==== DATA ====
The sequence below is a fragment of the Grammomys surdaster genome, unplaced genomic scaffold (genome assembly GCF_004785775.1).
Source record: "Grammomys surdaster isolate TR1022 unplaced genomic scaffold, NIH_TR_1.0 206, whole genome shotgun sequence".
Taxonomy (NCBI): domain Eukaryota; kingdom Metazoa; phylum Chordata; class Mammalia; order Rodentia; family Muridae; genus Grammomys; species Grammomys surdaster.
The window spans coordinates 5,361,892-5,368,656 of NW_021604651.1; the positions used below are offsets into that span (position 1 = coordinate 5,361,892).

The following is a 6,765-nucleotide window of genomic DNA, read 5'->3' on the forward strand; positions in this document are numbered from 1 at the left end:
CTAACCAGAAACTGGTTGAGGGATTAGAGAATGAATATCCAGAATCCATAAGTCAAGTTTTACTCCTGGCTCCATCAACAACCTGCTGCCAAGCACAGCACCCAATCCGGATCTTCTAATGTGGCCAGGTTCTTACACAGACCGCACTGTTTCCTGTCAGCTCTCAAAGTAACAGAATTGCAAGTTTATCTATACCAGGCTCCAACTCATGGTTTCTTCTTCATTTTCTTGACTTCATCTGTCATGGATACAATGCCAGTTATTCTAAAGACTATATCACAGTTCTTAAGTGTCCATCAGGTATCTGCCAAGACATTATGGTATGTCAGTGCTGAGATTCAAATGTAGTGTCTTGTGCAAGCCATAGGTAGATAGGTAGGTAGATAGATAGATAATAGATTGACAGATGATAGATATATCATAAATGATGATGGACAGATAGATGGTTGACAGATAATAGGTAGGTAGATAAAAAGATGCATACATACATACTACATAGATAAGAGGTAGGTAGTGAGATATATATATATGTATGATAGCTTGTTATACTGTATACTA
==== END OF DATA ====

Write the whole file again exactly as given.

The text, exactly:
The sequence below is a fragment of the Grammomys surdaster genome, unplaced genomic scaffold (genome assembly GCF_004785775.1).
Source record: "Grammomys surdaster isolate TR1022 unplaced genomic scaffold, NIH_TR_1.0 206, whole genome shotgun sequence".
Taxonomy (NCBI): domain Eukaryota; kingdom Metazoa; phylum Chordata; class Mammalia; order Rodentia; family Muridae; genus Grammomys; species Grammomys surdaster.
The window spans coordinates 5,361,892-5,368,656 of NW_021604651.1; the positions used below are offsets into that span (position 1 = coordinate 5,361,892).

The following is a 6,765-nucleotide window of genomic DNA, read 5'->3' on the forward strand; positions in this document are numbered from 1 at the left end:
CTAACCAGAAACTGGTTGAGGGATTAGAGAATGAATATCCAGAATCCATAAGTCAAGTTTTACTCCTGGCTCCATCAACAACCTGCTGCCAAGCACAGCACCCAATCCGGATCTTCTAATGTGGCCAGGTTCTTACACAGACCGCACTGTTTCCTGTCAGCTCTCAAAGTAACAGAATTGCAAGTTTATCTATACCAGGCTCCAACTCATGGTTTCTTCTTCATTTTCTTGACTTCATCTGTCATGGATACAATGCCAGTTATTCTAAAGACTATATCACAGTTCTTAAGTGTCCATCAGGTATCTGCCAAGACATTATGGTATGTCAGTGCTGAGATTCAAATGTAGTGTCTTGTGCAAGCCATAGGTAGATAGGTAGGTAGATAGATAGATAATAGATTGACAGATGATAGATATATCATAAATGATGATGGACAGATAGATGGTTGACAGATAATAGGTAGGTAGATAAAAAGATGCATACATACATACTACATAGATAAGAGGTAGGTAGTGAGATATATATATATGTATGATAGCTTGTTATACTGTATACTA